Haredim in the zoo
by Jonathan Rosenblum
August 22, 1997
Haredim have a public relations problem. As far as the secular media are concerned, they are the Jews who aren't there.
That does not mean, of course, that the haredim are not covered in the media. Quite the opposite. The media obsession with haredim finds its nearest parallel in the UN's obsession with Israel. (Standards of accuracy in both cases are roughly comparable.)
But while haredim are objects of discussion, they are not participants. The widespread assumption appears to be that no one in the haredi community is capable of articulating the community's world view in an intellectually coherent manner.
When issues involving the community arise, aligned on one side of the debate will be Jerusalem city councilman Ornan Yekutieli, MK Naomi Chazan, et. al., and, on the other side, Dr. Menahem Friedman or some other academic specializing in the chareidi community. But haredim will not be permitted to speak for themselves.
In short, haredim are viewed as fit objects of sociological and anthropological study, rather than as legitimate participants in the national debate. The only haredim ever quoted are those with a talent for self- promotion and providing good copy in the form of shock headlines, such as Yehuda Meshi-Zahav, self-styled 'director of operations" for the Eda Haredit.
The only time that haredim can be assured of access to the media is to condemn someone within their own community. Thus after the Shavuot confrontation at the Western Wall, rabbinic leaders were urged to publicly condemn the spitting and epithets or have it assumed they condoned it. Ignored was the repeated public rejection of violence as a means by all haredi authorities, most recently in the controversy over the Shabbat closing of Jerusalem's Rehov Bar-Ilan, when posters decrying violence signed by leading religious authorities appeared throughout Jerusalem.
Those who had never sought the views of rabbis on any issue of national concern suddenly proffered them a band on the cable spectrum, albeit for the exclusive purpose of apologizing. Not surprisingly, the generous offer was not seized upon.
The relegation of haredim to the realm of historical curiosities adversely affects both the secular majority and the haredim. The former are cut off from those with the most profound knowledge of our common heritage: the Torah of Israel. Even more important, secular Jews are denied exposure to those for whom Judaism is most vibrant - a living, pulsing, all-encompassing way of life, not an artifact for nostalgic viewing in some museum.
Haredim too are injured by their exclusion from the national debate. First, they are not forced to present traditional Judaism in terms that are understandable to those who start from different presuppositions.
But the problem goes deeper than that. Of necessity, the education of haredi children involves instilling them with a deep revulsion to all that is antithetical to Torah values in the surrounding society. It is not an education that starts from the premise that all truth is relative, and then tells the young, 'Choose for yourself."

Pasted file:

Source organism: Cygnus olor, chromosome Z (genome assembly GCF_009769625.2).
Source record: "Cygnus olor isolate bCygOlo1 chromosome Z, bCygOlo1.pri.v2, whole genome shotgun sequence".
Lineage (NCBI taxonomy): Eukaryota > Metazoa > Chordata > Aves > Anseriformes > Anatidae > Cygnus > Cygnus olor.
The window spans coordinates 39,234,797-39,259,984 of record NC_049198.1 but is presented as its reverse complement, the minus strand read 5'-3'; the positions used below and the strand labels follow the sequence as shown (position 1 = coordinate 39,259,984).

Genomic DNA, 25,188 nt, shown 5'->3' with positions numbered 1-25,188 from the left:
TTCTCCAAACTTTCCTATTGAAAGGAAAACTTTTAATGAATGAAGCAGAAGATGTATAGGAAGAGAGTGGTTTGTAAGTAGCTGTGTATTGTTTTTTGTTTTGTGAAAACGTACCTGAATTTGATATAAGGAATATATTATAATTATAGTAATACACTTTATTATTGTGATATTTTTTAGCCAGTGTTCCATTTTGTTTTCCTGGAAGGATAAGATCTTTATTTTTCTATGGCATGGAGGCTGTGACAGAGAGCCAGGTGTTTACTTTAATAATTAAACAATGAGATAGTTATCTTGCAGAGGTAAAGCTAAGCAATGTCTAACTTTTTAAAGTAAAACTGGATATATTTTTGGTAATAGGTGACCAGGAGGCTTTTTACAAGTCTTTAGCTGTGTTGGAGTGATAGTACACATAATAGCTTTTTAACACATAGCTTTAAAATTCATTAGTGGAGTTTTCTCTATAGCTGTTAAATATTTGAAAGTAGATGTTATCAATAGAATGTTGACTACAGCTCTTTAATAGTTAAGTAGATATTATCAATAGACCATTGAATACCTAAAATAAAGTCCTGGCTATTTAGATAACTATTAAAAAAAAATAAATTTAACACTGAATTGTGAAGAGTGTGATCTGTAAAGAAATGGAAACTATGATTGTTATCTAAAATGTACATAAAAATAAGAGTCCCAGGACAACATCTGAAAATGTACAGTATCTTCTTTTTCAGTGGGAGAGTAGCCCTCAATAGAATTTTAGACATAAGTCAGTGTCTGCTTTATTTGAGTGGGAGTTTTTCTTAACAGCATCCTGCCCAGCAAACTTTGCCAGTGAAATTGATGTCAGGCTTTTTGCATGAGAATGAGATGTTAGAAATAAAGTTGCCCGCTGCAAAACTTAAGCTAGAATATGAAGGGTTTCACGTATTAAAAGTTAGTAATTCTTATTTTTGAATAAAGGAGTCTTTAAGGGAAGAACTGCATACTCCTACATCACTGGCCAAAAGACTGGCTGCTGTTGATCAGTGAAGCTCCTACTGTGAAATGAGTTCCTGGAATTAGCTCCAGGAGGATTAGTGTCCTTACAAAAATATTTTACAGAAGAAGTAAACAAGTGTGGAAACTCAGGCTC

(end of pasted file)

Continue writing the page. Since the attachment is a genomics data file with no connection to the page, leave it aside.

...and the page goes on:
The danger for haredim in the negation of the surrounding society, however, is that in the process they will forget that society is composed of fellow Jews. For the haredi Jew, his role in life is to reveal the beauty of God's Torah through his words and deeds. But when haredim are consigned to their own enclaves and not allowed to speak to the broader public, the danger increases that they will forget about their audience.
Finally, the perception that the secular media will eagerly seize upon any lapses in the haredi community, but never allow that community to present itself in a favorable light can lend itself to a situation in which pressing issues within the community are not adequately addressed. The fear of 'washing our dirty laundry in public" stifles the open discussion necessary to finding solutions.
While haredim believe that the Torah is the blueprint for the perfection of human society, they are under no illusion - contrary to what much of the secular public thinks - that they have achieved that perfection.
Self-criticism is deeply engrained in the haredi mindset. The calls for collective repentance, for instance, that issue from the haredi world after every national tragedy are directed inward not outward. They are not, as is frequently charged, attempts to lay the blame for all that befalls us on the secularists.
The prophet Jonah's declaration 'because of me is this great tempest,' even though he was surrounded by idol worshipers, is an expression of the classic Jewish view: Our collective fate is determined first and foremost by those with the greatest awareness of God. Thus when haredim refrain from addressing their own shortcomings because of fear of a hostile media, they are being deterred from an essential spiritual task.
Both the haredi and secular worlds would benefit from a situation in which a column like this is not an anomaly, and a haredi writer for a general audience did not have to worry that he is being judged, to paraphrase Dr. Johnson, by the standards of dogs walking on their hind legs - the amazing thing is not that they do it well, but that they do it at all.
Related Topics: Chareidim and Their Critics
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